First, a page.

Linux does better than this: The command file is used to determine what a file really is by looking at it internally. For a very large number of file types, a "magic number'' is included within the file that the file command looks up in the "magic number file'' that is at /usr /share/misc/magic (this is the human readable form) and /usr/share/misc/magic.mgc (the compiled binary file created from /usr/share/misc/magic for speed of access). It can also distinguish files that do not have magic numbers by looking at characteristic contents (as seen, for example, in a variety of text files with markup).
To use the file command, simply type file followed by the file or files you want to analyze. For example:
We know that index.html is a real HTML file and realworddoc.doc is a real Microsoft Word document. Let's see what happens if we make an unusual filename change:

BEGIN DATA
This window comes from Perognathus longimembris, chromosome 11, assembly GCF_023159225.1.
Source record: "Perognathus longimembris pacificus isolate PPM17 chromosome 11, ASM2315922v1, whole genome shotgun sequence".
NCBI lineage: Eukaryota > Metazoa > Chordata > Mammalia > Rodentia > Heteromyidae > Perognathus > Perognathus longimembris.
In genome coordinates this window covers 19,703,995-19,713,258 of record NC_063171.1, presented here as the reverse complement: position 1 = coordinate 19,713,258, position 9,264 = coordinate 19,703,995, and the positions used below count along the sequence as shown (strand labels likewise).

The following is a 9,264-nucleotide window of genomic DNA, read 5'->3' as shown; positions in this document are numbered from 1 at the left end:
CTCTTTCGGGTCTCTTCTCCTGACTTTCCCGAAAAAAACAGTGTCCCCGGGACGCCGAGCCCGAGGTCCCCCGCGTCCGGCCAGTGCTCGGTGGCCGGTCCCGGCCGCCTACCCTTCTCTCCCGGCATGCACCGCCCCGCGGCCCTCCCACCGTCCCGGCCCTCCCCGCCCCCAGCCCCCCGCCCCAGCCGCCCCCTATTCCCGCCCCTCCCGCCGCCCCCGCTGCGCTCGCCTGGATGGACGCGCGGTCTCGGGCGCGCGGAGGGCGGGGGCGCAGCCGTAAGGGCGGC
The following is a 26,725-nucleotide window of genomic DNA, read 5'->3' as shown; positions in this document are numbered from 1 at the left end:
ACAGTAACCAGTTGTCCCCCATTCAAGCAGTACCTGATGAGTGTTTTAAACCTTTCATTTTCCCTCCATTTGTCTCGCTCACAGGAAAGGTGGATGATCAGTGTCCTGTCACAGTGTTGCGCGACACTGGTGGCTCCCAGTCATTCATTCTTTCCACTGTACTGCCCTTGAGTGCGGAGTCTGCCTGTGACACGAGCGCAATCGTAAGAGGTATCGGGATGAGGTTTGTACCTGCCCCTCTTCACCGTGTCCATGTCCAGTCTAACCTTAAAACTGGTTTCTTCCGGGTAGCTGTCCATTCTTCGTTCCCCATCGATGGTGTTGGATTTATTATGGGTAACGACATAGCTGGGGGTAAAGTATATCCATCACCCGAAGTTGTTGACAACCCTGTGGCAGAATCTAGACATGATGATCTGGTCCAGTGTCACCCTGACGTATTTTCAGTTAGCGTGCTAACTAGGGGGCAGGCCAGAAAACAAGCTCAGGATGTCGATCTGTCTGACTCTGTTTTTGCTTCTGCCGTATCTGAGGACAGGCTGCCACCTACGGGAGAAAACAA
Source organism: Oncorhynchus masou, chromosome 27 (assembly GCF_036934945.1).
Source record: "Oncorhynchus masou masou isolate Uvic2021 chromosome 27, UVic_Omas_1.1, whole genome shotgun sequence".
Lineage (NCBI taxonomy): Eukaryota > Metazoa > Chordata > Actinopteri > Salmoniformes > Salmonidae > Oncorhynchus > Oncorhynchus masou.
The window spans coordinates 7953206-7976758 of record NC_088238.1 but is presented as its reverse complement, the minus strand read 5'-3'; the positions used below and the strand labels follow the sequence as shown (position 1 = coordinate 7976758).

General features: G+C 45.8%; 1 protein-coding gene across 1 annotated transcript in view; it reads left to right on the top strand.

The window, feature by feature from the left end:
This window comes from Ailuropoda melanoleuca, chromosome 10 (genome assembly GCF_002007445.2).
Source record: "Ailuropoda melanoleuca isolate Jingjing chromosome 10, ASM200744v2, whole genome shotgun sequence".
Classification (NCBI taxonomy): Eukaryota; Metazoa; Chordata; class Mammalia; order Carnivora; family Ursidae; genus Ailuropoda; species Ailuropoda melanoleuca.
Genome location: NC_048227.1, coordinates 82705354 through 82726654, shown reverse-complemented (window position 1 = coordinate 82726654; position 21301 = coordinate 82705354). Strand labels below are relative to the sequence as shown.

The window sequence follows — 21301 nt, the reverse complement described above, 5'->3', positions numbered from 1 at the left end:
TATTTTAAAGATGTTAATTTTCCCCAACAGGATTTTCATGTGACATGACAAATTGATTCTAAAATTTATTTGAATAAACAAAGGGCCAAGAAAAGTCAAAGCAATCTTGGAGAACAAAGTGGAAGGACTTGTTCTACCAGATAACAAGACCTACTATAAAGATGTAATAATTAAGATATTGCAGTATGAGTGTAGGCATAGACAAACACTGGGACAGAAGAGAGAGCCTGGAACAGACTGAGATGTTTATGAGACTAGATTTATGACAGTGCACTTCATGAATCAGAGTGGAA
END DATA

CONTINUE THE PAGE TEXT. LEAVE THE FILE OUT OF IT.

Here, file was not fooled by the fact that we changed the file extension of the file. Actually it isn't too hard to fool file, but you actually need to copy the first 8 bytes of the real Microsoft Word document into a new file to do so, as follows:
[email protected]:~/temp> dd if=realworddoc.doc of=8bytes bs=1 count=8 [email protected]:~/temp> cat 8bytes index.html > newfile.doc [email protected]:~/temp> file newfile.doc newfile.doc: Microsoft Office Document
You can actually check how file did it:
[email protected]:~/temp> grep Office /usr/share/misc/magic 0 string \376\067\0\043 Microsoft Office Document
0 string \320\317\021\340\241\261\032\341 Microsoft Office Document 0 string \333\245-\0\0\0 Microsoft Office Document [email protected]:~/temp> od -b newfile.doc |more
0000000 320 317 021 340 241 261 032 341 074 041 104 117 103 124 131 120 [ ... ]
The command od gives you an octal dump of the file, and you can see that it has the second of the possible signatures of an Office document at its start. Because you are piping the output of od to more, you can terminate the command at any time by pressing q to exit the more command.
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